After a tragic accident, a man conjures up a towering, vengeful demon called Pumpkinhead to destroy a group of unsuspecting teenagers.

Director:

Stan Winston

Writers:

Ed Justin (poem), Mark Patrick Carducci (story) | 4 more credits »
3 nominations. See more awards »

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Cast

Cast overview, first billed only:
Lance Henriksen ... Ed Harley
Jeff East ... Chris
John D'Aquino ... Joel (as John DiAquino)
Kimberly Ross Kimberly Ross ... Kim
Joel Hoffman ... Steve
Cynthia Bain ... Tracy
Kerry Remsen ... Maggie
Florence Schauffler ... Haggis
Brian Bremer ... Bunt
George 'Buck' Flower ... Mr. Wallace (as Buck Flower)
Matthew Hurley Matthew Hurley ... Billy Harley
Lee de Broux ... Tom Harley (as Lee DeBroux)
Peggy Walton-Walker ... Ellie Harley (as Peggy Walton Walker)
Chance Michael Corbitt ... Eddie Harley (as Chance Corbitt Jr.)
Dick Warlock ... Clayton Heller (as Richard Warlock)
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Storyline

After a group of teens accidentally kill a young boy named Billy Harley, his father Ed is devastated and the only thing he wants is revenge. He goes to an old woman who is said to be a witch and conjures a demonic creature known as Pumpkinhead, and unleashes him on the teens.

Plot Summary | Plot Synopsis

Taglines:

The Demon of Revenge. See more »

Genres:

Fantasy | Horror

Certificate:

R | See all certifications »

Parents Guide:

View content advisory »
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Did You Know?

Trivia

The origin of the story was a poem written by Ed Justin. See more »

Goofs

When Steve is lying dead on the cabin floor just before he is covered up by his brother Joel you can see his eyes moving. See more »

Quotes

Ed Harley: God damn you! God damn you!
Haggis: He already has, son. He already has.
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Crazy Credits

Inspired by a poem by Ed Justin See more »

Connections

Referenced in Rat Race (2001) See more »

User Reviews

 
Enthusiastically, if slightly amateurishly, made horror hokum
25 February 2006 | by CuriosityKilledShawnSee all my reviews

"Keep away from Pumpkinhead, Unless you're tired of living, His enemies are mostly dead, He's mean and unforgiving, Bolted doors and windows barred, Guard dogs prowling in the yard, Won't protect you in your bed, Nothing will, from Pumpkinhead."

So goes the poem by Ed Justin. I've never heard of it previously. I'm assuming it's more of an American pop culture thing.

Stan Winston may be the man behind many of todays horror icons and creatures but how exactly does he hold up as a director? Not that great I'm afraid to say. But let's be reasonable. This film is almost 20 years old (it was completed in 1987) and Winston has no doubt improved in many ways since. But what he lacks in style he makes up for in enthusiasm.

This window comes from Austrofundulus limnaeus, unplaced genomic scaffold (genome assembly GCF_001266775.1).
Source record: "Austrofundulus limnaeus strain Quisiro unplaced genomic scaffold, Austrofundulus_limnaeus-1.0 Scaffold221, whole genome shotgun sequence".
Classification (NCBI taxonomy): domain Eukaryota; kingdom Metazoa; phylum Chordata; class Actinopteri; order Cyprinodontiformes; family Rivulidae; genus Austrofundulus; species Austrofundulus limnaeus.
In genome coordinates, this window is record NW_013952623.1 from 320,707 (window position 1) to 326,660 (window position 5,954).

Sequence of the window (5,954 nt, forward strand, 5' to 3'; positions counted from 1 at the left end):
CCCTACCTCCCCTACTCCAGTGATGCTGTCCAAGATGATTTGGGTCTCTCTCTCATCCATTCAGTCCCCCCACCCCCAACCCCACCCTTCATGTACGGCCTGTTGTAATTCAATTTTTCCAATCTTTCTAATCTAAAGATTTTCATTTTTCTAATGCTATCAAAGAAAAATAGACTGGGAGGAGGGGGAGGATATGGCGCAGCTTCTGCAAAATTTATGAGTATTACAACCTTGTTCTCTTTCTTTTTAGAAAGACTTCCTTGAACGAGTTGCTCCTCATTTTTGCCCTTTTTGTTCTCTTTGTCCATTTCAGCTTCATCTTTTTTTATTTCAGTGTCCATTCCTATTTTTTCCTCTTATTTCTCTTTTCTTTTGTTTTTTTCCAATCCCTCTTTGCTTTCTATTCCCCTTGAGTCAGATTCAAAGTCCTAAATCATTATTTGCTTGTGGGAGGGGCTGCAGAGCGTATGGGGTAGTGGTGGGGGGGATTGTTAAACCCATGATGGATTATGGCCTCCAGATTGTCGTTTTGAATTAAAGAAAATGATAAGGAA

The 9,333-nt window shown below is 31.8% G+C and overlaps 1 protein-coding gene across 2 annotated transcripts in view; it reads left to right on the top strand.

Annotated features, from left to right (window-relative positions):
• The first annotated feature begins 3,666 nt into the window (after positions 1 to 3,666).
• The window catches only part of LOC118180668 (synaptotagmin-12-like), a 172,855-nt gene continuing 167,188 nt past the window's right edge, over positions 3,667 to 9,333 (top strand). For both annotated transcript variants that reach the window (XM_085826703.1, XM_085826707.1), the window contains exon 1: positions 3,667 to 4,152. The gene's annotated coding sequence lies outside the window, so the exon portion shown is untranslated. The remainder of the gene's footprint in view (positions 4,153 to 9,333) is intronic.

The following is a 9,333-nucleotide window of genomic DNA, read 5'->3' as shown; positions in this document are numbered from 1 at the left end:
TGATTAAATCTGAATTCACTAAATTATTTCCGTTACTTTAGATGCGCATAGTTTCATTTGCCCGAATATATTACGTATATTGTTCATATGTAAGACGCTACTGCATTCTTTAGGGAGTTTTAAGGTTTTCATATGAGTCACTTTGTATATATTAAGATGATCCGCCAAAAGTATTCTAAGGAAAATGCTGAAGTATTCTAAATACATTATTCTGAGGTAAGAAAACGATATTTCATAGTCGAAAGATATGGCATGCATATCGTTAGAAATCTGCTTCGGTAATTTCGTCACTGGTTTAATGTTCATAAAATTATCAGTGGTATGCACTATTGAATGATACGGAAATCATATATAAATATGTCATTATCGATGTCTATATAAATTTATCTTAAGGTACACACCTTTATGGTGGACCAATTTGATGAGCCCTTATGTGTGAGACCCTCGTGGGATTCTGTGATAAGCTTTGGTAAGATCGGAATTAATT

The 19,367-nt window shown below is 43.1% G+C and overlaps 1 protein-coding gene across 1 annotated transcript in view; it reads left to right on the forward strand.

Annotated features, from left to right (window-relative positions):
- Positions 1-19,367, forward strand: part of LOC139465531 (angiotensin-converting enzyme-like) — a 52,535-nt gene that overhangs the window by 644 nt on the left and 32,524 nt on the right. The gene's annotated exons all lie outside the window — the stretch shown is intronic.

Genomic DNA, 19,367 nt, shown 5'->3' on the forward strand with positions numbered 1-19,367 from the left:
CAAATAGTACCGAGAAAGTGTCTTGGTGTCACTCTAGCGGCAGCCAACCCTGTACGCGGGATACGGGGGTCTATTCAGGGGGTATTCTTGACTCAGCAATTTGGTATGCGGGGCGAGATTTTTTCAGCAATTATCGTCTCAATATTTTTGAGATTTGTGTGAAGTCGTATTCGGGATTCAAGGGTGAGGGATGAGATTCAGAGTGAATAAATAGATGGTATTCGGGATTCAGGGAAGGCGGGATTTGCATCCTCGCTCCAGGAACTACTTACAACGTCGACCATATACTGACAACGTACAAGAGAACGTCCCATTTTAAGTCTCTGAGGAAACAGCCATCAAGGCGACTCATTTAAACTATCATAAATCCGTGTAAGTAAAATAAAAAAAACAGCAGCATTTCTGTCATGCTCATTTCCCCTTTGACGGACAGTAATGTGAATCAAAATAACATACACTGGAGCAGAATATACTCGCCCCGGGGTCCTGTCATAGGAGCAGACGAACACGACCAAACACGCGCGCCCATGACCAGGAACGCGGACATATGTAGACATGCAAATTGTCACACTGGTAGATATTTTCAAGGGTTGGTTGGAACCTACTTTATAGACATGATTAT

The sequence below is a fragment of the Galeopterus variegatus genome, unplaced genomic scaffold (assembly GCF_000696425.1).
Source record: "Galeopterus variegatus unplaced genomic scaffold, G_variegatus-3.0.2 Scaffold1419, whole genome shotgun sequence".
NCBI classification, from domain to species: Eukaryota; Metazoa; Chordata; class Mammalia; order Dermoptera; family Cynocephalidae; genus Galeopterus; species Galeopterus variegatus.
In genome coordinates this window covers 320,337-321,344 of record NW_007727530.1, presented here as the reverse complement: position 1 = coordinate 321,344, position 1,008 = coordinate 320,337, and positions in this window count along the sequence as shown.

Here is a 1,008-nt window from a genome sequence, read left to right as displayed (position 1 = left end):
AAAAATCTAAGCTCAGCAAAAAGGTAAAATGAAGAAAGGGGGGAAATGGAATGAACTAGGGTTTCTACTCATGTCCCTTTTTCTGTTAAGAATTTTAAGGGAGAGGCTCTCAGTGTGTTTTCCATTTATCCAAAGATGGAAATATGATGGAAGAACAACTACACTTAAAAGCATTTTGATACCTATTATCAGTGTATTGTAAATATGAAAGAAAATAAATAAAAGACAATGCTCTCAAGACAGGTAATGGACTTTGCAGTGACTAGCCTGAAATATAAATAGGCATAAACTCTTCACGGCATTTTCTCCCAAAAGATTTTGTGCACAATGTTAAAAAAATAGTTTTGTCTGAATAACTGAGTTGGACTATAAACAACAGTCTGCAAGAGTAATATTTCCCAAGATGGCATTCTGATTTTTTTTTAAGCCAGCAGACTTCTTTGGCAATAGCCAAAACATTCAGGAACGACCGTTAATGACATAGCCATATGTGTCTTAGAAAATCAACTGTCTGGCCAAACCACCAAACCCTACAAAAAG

The ever-brilliant Lance Henrikson (the man with THE coolest voice in the world) is Ed Harley, a backwoods shopkeep who's Milky-Bar Kid-lookalike son is killed by reckless dirt-bikers. After this surprising sad and touching scene, Ed visits the house of a mysterious old hag who has ties with the forces of darkness. Wishing vengeance upon the bikers he is sent on a mission to dig up the remains of a demon buried in a pumpkin patch. With his blood thrown into the mix of an evil spell, the demon is soon resurrected and goes about his usual mission of killing people who deserve it.

And so begins a series of scenes you've seen many times in numerous Friday the 13th films and the subsequent rip-offs. Only instead of a masked killer you get a very tall, weird looking creature that looks a lot like the Xenomorph from the Alien series. Despite Winston's usually awkward framing and cutting, he does pull off a couple of good scares and generates a decent amount of atmosphere. But the constant unnatural lighting, floodlit woods and fog effects get a bit annoying.

Pumpkinhead is, essentially, a tribute to urban legends and ancient scary stories told for generations before TV and mass-communication came along. In that sense, Pumpkinhead ranks alongside other mythical characters such as Spring-heeled Jack, the Skunk-Ape, Shadow People and El Chupacabra. Many of these characters are in the public subconscious, but like I said, perhaps the Pumkinhead myth is too uncommon outside of America to make that kind of impact.

Plus, there is good amount of story going untold. The whole idea of Harley and Pumpkinhead being connected through blood and bloodlust isn't developed too well and the film should have had a stronger showdown between them. The mysterious old hag could have had a bigger part too.

But if you're in the mood for undemanding horror, with slight irony, mild mythology, an interesting killer and one of the coolest actors ever (Mr Henrikson, take a bow) then go for it. Don't expect anything groundbreaking or memorable.


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Frequently Asked Questions

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Details

Country:

USA

Language:

English

Release Date:

13 January 1989 (USA) See more »

Also Known As:

Pumpkinhead See more »

Filming Locations:

Topanga, California, USA See more »

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Box Office

Budget:

$3,500,000 (estimated)

Opening Weekend USA:

$686,567, 16 October 1988

Gross USA:

$4,385,516

Cumulative Worldwide Gross:

$4,385,516
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Company Credits

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Technical Specs

Runtime:

Sound Mix:

Ultra Stereo

Color:

Color (Technicolor)

Aspect Ratio:

1.85 : 1
See full technical specs »

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